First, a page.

Port delays are the big worry, says Next
Fashion retailer Next could pay an extra £20 million in duty after the UK leaves the European Union. However, it says that the biggest risk to its business is from delays at the ports. In its half year report, it gives a detailed calculation of the risks to its business from Brexit. It said that the value of stock delivered at cost totalled £1.74 billion on which the current duty was £65 million. Some £230 million worth of the total stock delivered would be affected by Brexit result in a maximum potential addition duty of £20 million. On the risk of port delays, the company said: “It is not yet clear how well prepared HMRC systems, customs and other relevant personnel will be for the upcoming potential increase in workload and data capture. “We believe that this indirect risk of interruption to the smooth operation of our ports represents the biggest risk to our business from Brexit. The more information that can be provided by the Government on how they plan to manage and mitigate the increased workload would be helpful. In our own sector there is no reason why goods should not flow with relatively little friction through customs from the EU, in the same way they currently come into the country from non-EU countries. The issue will be the preparedness of the UK authorities and UK businesses.” There are a number of other risks that it has analysed. It estimates that it will be required to make additional payments for customs clearance charges totally some £100,000. Next sells £190m of goods into EU countries. It has set up companies in Germany and Eire to minimise additional duty. It has also acted to minimise the impact of potential loss of GSP relief on EU imports which could increase the selling price of its goods in the EU by two per cent. It said: “Departure from the EU without a free trade arrangement and managed transition period is not our preferred outcome. However, Next is well prepared for this eventuality and we have all the administrative, legal and IT framework in place to ensure that we are able to carry on running the business as we do now. “In conclusion, as long as ports and customs procedures are well prepared for the change, and tariff rates are adjusted to ensure no net increase in duty costs to consumers, we believe we can manage the business to ensure no material cost increases or serious operational impediments.” Strategies to keep goods moving
n the event of a no-deal Brexit, the biggest problems are likely to getting goods through the ports. There have been reports that the government plans to use the M26 motorway as an emergency lorry park should the need arise. BIFA’s director general Robert Keen highlights a number of measures to ameliorate the impact, including: l Stockpiling non-perishable items l Considering what Customs facilitations may be sensible to join such AEO, Inward Processing etc to minimise exposure to tax l Considering the routing of cargo, maybe using more northerly routes, unaccompanied trailers and on occasion short sea l Possible change of suppliers to outside the EU. Keen says: “Brexit has demonstrated how brittle the supply chain is. Depending on the deal that is eventually agreed, “Just in time” could be very difficult in a post Brexit environment the options are: l Slower supply chains with an extra period of time in-built l Increased stock holding in UK l Review cargo receipt procedures to make them more flexible l Determine what supplies are essential and ensure that these are held in sufficient quantities l Monitor the information that is available and regularly updated on relevant government web sites, as well as BIFA’s web site l Ensure that IT systems are sufficiently robust to handle any new procedures. l Make sure that suppliers have the necessary financial arrangements to make the investments that might be required. Xpediator is focusing on two main scenarios, says Shaun Godfrey, group COO of freight forwarding. The first is the introduction of WTO rules. “This will entail a substantial increase in physical processes at key borders and in Dover especially, we have ensured we have custom licences to operate in all major UK ports and we are preparing to have sufficient personnel to manage the processes. The second is the introduction of inland (possibly retrospective) clearances, (the more likely scenario in our view) whereby tariffs will be implemented electronically. “Our preparation for this is focused on testing our existing systems specifically for their competency to manage large volume increases as well as the personnel to process.” But, says Godfrey, there could be no change at all.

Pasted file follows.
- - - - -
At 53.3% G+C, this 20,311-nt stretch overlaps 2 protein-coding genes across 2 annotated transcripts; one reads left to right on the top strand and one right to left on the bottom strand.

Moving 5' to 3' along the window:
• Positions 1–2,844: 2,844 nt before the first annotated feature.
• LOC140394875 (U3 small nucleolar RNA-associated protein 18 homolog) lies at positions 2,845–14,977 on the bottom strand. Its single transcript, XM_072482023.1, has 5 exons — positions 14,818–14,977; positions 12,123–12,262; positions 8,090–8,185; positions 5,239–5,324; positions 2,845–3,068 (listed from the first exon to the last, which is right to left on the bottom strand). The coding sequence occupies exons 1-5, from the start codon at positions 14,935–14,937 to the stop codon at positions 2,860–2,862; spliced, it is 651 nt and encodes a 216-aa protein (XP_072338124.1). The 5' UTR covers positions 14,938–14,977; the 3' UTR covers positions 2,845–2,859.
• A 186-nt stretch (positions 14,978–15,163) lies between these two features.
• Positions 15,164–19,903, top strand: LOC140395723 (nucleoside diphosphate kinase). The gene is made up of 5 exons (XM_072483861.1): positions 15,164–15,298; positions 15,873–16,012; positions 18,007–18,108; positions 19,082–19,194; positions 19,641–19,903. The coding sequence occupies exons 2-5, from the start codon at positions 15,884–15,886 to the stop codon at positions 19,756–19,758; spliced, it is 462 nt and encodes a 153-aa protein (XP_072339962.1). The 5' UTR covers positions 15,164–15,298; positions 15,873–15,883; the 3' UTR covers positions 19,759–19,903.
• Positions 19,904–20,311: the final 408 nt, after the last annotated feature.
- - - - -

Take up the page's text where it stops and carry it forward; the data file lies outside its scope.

This feature first appeared in the November issue of Logistics Manager.